Founder Steve Kondik admitted at the time that in its current state, installing CyanogenMod was not accessible to the average smartphone user, as rooting and flashing are not the most simple of processes, even for experienced Android owners.
To remedy the situation, Cyanogen Inc. began work on the CyanogenMod Installer, an app that walks you through the process of get your phone to the latest version of CyanogenMod. It requires a PC currently (OS X support coming soon) and there are only a handful of phones that can use it so far, but the eventual goal is to make it available to all Android handsets.
For this guide and review, I used an unlocked Google Nexus 4, running on stock Android 4.3 Jelly Bean. Read ahead for the process and initial thoughts on the operating system.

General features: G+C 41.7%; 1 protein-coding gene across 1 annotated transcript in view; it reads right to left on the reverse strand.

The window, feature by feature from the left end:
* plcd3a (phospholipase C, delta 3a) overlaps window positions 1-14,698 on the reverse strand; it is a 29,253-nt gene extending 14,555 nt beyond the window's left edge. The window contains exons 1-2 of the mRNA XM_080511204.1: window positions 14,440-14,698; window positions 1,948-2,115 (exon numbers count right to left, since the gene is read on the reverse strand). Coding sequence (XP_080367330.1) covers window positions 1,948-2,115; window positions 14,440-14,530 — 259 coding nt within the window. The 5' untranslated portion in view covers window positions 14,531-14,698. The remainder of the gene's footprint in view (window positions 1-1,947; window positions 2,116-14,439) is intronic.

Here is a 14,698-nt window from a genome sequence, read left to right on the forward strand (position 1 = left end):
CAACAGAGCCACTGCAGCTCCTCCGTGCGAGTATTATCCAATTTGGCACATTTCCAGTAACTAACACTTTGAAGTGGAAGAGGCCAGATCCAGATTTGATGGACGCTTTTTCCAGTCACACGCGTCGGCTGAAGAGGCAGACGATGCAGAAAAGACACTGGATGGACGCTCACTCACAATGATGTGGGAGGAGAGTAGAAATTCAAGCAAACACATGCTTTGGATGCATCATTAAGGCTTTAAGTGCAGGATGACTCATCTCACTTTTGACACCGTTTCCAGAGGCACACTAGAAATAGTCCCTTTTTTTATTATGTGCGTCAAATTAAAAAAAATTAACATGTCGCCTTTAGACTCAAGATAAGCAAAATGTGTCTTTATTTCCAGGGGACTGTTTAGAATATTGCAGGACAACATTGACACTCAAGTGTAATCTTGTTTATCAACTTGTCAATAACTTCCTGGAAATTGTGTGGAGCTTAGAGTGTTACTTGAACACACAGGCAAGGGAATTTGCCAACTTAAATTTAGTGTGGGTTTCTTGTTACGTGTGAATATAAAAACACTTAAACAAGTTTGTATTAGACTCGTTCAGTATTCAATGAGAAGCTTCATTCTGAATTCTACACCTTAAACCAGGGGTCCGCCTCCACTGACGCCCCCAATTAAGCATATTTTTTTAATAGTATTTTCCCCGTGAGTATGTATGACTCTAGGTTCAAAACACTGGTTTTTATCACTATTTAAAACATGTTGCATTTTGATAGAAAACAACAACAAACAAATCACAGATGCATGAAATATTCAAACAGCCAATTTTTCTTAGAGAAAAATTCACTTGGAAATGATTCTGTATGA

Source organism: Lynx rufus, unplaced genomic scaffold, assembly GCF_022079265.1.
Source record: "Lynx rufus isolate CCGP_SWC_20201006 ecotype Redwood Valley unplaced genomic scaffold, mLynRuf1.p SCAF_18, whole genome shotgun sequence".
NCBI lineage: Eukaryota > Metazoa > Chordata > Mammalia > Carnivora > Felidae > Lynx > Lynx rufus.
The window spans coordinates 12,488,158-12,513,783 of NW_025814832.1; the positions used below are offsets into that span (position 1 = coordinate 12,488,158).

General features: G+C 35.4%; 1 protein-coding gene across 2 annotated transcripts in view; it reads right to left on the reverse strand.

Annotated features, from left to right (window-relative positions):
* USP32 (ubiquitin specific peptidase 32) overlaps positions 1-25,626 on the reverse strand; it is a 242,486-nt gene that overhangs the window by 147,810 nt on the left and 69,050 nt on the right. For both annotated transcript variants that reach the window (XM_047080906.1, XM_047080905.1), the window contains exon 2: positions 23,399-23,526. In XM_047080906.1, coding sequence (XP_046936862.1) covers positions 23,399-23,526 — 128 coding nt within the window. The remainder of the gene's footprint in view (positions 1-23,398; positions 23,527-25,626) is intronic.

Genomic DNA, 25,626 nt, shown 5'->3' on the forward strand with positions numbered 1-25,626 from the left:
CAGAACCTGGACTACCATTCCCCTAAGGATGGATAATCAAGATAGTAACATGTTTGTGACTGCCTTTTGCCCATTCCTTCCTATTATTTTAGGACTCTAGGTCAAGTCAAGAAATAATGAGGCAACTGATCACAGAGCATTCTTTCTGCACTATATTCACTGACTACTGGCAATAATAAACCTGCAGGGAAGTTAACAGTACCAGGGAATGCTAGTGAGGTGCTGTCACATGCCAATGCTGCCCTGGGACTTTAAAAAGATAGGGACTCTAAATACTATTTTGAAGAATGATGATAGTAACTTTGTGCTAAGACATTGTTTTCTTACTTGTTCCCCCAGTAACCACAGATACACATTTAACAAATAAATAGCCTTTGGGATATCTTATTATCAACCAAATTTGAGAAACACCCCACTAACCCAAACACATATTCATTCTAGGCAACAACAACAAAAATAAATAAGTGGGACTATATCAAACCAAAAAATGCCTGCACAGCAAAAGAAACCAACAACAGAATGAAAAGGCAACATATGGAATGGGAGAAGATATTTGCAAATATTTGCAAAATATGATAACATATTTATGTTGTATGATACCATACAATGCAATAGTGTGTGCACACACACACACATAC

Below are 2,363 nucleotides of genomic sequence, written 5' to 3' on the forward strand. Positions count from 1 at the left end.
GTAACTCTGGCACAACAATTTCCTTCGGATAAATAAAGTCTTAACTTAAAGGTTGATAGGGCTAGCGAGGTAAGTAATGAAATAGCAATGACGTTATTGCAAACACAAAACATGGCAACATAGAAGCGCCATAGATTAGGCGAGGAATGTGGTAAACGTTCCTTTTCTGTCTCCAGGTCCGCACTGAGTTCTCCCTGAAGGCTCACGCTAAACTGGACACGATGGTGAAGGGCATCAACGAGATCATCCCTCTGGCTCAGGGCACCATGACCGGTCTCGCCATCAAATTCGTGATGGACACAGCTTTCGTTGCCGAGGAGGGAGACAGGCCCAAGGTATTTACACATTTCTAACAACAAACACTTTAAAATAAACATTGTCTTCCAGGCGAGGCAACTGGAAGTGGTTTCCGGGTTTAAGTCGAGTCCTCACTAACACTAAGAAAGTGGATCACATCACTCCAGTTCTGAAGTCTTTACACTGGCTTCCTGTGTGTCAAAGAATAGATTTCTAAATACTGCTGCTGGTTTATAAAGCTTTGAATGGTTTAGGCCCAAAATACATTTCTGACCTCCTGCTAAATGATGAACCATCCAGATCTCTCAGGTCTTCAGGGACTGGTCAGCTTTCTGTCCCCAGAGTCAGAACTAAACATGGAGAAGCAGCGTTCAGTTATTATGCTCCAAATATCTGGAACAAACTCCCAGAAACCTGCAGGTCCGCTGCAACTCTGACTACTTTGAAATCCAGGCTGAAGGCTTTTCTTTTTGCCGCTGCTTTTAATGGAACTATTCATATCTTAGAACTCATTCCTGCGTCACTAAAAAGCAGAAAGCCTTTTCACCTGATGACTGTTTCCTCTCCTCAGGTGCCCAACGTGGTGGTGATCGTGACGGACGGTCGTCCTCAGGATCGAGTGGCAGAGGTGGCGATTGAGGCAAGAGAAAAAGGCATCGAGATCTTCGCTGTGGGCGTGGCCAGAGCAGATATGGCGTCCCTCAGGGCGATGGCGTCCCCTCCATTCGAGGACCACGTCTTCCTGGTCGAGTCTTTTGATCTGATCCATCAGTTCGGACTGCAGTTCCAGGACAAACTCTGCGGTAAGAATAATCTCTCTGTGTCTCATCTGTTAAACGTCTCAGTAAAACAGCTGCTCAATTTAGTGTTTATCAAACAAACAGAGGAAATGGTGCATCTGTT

The first question most of you will have is, why CyanogenMod? The operating system runs a stock version of Android, stripping carrier bloat, and adds a plethora of additional personalization and added security features. CyanogenMod is also updated very rapidly, meaning if there is a major update from Google there is also a major update from Cyanogen coming. You will no longer have to wait for your manufacturer or carrier to test and approve operating system updates. As some smartphone owners have learned the hard way, this process can sometimes take months, if it happens ever.
For the time being, check the above screenshot to see if your device is approved to use the CM Installer in its current beta state. All HTC One models are also supported, but were cut from the list above.
Guide: The Installation Process